Prudence dictates that you do your research first before you commit to buying an insurance business for sale. One area of due diligence is the valuation of each prospective investment. Let’s look at the metrics that investors study to measure the viability of every insurance company put up for sale.
Factors That Determine the Value of an Agency
There are many key metrics to consider, and these include:
Return on Equity (ROE)
The ROE is the quotient between the company’s net annual income and its shareholders’ equity. The ROE indicates the profits the insurer has made in exchange for each dollar from its investors’ equities. In other words, the figure shows how profitable the agency is for its stakeholders.
In insurance, the term “lapse” refers to policies that have not been renewed after a period, usually a year. Hence, the lapse ratio measures how many of the agency’s clients have opted not to renew their accounts and indicates its ability to satisfy and retain customers.
Both lapsed and canceled policies mean revenue losses for an insurance provider, giving the lapse ratio considerable weight when considering whether to buy an agency or not.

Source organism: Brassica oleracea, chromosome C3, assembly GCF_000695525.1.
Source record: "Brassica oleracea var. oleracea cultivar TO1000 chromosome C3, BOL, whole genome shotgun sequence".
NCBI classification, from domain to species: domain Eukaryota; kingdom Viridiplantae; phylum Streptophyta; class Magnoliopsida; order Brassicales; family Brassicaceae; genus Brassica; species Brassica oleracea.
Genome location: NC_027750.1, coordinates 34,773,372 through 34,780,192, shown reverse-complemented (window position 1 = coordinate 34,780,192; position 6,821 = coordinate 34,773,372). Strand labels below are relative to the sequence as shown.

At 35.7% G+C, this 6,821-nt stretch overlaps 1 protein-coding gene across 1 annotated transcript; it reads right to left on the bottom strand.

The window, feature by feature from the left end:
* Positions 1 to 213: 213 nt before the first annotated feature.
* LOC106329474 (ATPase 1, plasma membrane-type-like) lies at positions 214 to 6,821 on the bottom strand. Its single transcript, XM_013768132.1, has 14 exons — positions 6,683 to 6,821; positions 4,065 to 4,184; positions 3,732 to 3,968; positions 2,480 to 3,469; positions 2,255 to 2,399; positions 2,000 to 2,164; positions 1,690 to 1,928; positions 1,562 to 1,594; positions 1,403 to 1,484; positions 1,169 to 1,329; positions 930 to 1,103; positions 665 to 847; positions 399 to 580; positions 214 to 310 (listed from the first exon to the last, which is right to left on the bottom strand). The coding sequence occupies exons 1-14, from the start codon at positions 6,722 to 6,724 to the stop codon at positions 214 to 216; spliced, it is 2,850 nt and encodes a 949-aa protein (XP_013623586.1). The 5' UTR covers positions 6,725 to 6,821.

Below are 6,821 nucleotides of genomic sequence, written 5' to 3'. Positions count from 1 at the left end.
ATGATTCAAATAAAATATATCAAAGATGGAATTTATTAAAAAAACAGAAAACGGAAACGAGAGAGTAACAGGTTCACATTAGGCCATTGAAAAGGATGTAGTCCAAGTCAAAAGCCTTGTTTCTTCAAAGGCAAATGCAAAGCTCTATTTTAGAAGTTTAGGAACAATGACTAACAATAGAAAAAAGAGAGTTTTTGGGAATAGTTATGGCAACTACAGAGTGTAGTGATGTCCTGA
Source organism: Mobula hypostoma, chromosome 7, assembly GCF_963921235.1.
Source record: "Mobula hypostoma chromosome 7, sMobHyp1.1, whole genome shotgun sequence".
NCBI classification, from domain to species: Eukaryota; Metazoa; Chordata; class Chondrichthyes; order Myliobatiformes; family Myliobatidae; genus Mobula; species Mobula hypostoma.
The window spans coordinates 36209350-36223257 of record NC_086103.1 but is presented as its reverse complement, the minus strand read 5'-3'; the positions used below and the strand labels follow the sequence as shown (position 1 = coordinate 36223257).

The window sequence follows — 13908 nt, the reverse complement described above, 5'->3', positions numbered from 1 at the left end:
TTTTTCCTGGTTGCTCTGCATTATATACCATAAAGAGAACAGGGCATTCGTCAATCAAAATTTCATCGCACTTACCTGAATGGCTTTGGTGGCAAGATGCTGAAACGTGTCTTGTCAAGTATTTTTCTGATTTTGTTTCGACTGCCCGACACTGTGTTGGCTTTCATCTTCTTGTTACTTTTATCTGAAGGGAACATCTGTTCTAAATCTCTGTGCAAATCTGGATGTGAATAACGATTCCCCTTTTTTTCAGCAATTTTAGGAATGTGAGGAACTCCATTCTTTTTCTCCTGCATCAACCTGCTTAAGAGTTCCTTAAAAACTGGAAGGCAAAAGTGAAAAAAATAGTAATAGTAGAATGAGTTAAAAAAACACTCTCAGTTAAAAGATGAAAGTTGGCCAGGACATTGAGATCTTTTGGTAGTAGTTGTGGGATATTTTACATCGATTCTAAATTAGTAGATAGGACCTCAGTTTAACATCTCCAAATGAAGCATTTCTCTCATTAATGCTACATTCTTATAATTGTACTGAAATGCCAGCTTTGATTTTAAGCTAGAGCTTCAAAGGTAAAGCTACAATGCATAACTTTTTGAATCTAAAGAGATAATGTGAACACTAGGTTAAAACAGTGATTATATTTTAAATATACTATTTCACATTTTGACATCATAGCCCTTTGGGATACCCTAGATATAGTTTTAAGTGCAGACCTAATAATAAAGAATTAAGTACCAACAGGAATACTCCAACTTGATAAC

The solvency ratio is an important indicator of the company’s financial health. It calculates whether the company can maintain its shareholders’ equity while servicing its debts. The solvency ratio also indicates the agency’s risk of defaulting on its obligations or declaring bankruptcy in the future.
Enterprise Value Multiples
The enterprise value multiple is the ratio between the company’s assessed enterprise value and its earnings before interest, taxes, depreciation, and amortization (EBITDA). This metric weighs the company’s worth against its earnings before its non-cash expenditures.
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Accuracy is essential when considering a possible purchase of an insurance agency. Let us help you find out which of your options are worth your future investment. Contact us now to set an appointment.